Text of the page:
Cameo-style sketches in typical theatre workshop fashion were hilariously funny and with the players all playing so many varied parts, it created an impression of having seen scores of people and many spontaneous bursts of applause came from an appreciative audience. Strong support also came from Mike Donkin, Tom O’Donovan, Neil Shephard, Sue Brown, Joy Talmage and Sue Welton.
Special mention should be given to Peggy King, pianist, and Mike Urry, on the drums. Other credits should go to Pat Johnson, Ralph Dawes, Sally Bacon, Margaret Davy, Frances Thorne, Terry Gibbs, Richard Porter, Miranda Bowen, Frank Hurrell, Pat Moss and Carol Brand, all of whom worked so hard back stage and front of house to make the a show such a resounding success.
Review #2: Oh! What a Lovely War
Publication: Brighton & Hove Gazette
Publication Data: September 25 1970
Reviewer: Walter Hix
Text Header: “Oh, What a Lovely Production”
You have two more opportunities, tonight and tomorrow, to see a very fine show at the Barn Theatre, Southwick, where at 7.45p.m., the Wick Theatre Company are presenting Oh! What a Lovely War. The “Pierrots”, all of whom assume a variety of characters in this satirical, at times cynical, but mostly amusing charade on World War 1 are Valerie Bingham, Sue Brown, Sheila Deasey, Hilary Goldsmith, Frances Moulton, Jean Porter, Joy Talmage, Sue Welton, Hilary Wiltshire, Jack Bingham, Barrie Bowen, David Creedon, Mike Donkin, Brian Moulton, Steven Moulton, Tom O’Donovan, Michael Padley and Neil Shepherd with some songs from Tom Atkinson. There are two ways in which this production, which was initially evolved from a theatre workshop improvisation, can be directed. It can be done in a spiteful way or, as George Porter has directed this production, in a more-in-sorrow-than-in-anger way. This way is immeasurably more effective and affecting. All do well. It would tend to unfairness to pinpoint any individual performances as, although, in the nature of things some artists have greater responsibilities than others, all do so well in their respective characterisations. The music is supplied by Peggy King on the piano with properly subdued and expert assistance from Mick Urry on the drums. Stage management in this play is intricate and so a special word of congratulations to Ralph Dawes and to Sally Bacon who assisted him. Terry Gibbs has provided some telling sound effects.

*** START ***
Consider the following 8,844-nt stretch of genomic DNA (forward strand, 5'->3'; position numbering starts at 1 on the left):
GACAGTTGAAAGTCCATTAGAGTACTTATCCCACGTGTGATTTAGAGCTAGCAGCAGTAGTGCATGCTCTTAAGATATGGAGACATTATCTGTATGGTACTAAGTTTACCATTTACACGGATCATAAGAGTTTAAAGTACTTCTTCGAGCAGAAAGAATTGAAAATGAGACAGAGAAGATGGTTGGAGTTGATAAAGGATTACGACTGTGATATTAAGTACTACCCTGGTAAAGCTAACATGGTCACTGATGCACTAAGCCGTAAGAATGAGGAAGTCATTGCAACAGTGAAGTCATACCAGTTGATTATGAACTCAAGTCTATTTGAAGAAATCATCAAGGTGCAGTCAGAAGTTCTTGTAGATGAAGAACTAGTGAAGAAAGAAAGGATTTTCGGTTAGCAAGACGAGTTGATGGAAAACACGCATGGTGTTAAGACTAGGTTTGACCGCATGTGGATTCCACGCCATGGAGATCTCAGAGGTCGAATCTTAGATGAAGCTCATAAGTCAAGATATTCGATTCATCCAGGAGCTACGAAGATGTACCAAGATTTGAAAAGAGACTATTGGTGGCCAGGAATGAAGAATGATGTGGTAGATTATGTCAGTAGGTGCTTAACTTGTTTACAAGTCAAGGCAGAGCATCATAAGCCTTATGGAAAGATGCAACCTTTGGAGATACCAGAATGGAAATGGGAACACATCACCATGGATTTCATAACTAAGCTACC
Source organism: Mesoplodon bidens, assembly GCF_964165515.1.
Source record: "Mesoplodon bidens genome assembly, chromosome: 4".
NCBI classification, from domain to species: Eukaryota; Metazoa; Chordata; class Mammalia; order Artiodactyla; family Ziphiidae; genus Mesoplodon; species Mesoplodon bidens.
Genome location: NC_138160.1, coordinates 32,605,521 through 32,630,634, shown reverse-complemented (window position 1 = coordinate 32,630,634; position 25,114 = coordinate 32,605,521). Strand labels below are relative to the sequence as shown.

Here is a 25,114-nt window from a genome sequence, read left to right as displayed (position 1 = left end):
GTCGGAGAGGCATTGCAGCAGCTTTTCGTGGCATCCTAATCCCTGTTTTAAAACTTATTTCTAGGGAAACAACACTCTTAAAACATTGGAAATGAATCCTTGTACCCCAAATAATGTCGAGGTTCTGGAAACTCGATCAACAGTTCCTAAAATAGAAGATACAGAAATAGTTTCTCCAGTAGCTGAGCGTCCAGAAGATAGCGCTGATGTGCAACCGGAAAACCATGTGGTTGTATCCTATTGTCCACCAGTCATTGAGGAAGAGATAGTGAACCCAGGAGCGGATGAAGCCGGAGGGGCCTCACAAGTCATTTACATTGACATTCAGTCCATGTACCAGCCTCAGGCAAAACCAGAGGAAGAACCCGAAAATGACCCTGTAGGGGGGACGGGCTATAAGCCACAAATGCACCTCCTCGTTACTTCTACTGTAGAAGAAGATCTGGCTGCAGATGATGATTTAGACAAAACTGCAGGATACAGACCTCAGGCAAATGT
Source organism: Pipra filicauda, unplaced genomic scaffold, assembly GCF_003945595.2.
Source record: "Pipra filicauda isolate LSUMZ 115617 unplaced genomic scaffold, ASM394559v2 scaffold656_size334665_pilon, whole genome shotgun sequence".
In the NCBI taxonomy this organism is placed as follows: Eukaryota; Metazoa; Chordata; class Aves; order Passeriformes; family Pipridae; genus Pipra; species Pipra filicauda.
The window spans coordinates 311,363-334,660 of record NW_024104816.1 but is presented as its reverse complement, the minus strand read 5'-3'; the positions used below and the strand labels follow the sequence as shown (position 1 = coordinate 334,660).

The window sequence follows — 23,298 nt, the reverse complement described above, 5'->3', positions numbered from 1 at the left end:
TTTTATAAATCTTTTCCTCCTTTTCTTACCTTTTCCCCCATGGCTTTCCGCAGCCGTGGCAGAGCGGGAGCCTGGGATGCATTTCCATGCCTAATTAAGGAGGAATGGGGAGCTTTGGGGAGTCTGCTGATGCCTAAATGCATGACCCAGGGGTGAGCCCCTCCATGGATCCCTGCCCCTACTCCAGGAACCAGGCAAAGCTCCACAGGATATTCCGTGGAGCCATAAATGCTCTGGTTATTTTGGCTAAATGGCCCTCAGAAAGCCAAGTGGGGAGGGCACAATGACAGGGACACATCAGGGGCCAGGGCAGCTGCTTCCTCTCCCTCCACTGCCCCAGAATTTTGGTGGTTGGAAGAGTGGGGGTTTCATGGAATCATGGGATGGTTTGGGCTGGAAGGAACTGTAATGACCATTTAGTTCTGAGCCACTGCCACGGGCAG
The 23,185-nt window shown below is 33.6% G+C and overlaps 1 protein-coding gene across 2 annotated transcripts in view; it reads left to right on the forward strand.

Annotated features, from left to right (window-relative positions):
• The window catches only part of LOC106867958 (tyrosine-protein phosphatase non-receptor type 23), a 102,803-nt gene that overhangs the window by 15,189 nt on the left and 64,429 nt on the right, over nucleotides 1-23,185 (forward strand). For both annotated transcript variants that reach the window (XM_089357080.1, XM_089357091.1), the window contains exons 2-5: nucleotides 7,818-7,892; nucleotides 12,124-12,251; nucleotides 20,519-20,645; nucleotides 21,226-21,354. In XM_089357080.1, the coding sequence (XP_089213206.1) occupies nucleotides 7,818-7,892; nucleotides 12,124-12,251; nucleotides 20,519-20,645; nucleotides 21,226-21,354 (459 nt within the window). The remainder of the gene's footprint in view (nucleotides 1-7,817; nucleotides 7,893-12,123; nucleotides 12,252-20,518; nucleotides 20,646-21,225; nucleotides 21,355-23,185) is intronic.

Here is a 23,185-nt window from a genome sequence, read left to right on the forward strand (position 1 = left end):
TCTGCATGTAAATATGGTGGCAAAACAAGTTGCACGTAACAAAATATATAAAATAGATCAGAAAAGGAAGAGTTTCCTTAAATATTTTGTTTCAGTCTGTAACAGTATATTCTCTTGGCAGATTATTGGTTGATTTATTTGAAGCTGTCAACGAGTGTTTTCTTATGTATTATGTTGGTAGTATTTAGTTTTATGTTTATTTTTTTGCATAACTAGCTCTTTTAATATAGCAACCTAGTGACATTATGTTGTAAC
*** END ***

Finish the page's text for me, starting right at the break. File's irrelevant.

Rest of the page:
To sum up, this is a fine example of the best kind of team work